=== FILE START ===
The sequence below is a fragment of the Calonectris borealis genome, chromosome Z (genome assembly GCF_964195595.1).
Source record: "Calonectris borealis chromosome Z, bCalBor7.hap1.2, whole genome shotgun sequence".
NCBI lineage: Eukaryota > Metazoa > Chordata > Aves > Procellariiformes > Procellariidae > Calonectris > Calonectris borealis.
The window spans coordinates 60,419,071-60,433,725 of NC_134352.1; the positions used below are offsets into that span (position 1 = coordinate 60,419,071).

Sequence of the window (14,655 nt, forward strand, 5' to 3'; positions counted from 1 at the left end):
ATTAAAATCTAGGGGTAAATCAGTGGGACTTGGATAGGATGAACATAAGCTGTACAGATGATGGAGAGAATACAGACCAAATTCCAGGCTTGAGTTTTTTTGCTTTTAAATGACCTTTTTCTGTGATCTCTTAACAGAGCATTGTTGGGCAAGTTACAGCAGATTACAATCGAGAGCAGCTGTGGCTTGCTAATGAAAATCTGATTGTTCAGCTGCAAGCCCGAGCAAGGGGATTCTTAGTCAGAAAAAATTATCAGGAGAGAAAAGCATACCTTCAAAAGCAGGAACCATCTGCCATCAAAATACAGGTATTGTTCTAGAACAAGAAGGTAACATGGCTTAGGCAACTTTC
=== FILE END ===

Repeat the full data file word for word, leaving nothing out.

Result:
The sequence below is a fragment of the Calonectris borealis genome, chromosome Z (genome assembly GCF_964195595.1).
Source record: "Calonectris borealis chromosome Z, bCalBor7.hap1.2, whole genome shotgun sequence".
NCBI lineage: Eukaryota > Metazoa > Chordata > Aves > Procellariiformes > Procellariidae > Calonectris > Calonectris borealis.
The window spans coordinates 60,419,071-60,433,725 of NC_134352.1; the positions used below are offsets into that span (position 1 = coordinate 60,419,071).

Sequence of the window (14,655 nt, forward strand, 5' to 3'; positions counted from 1 at the left end):
ATTAAAATCTAGGGGTAAATCAGTGGGACTTGGATAGGATGAACATAAGCTGTACAGATGATGGAGAGAATACAGACCAAATTCCAGGCTTGAGTTTTTTTGCTTTTAAATGACCTTTTTCTGTGATCTCTTAACAGAGCATTGTTGGGCAAGTTACAGCAGATTACAATCGAGAGCAGCTGTGGCTTGCTAATGAAAATCTGATTGTTCAGCTGCAAGCCCGAGCAAGGGGATTCTTAGTCAGAAAAAATTATCAGGAGAGAAAAGCATACCTTCAAAAGCAGGAACCATCTGCCATCAAAATACAGGTATTGTTCTAGAACAAGAAGGTAACATGGCTTAGGCAACTTTC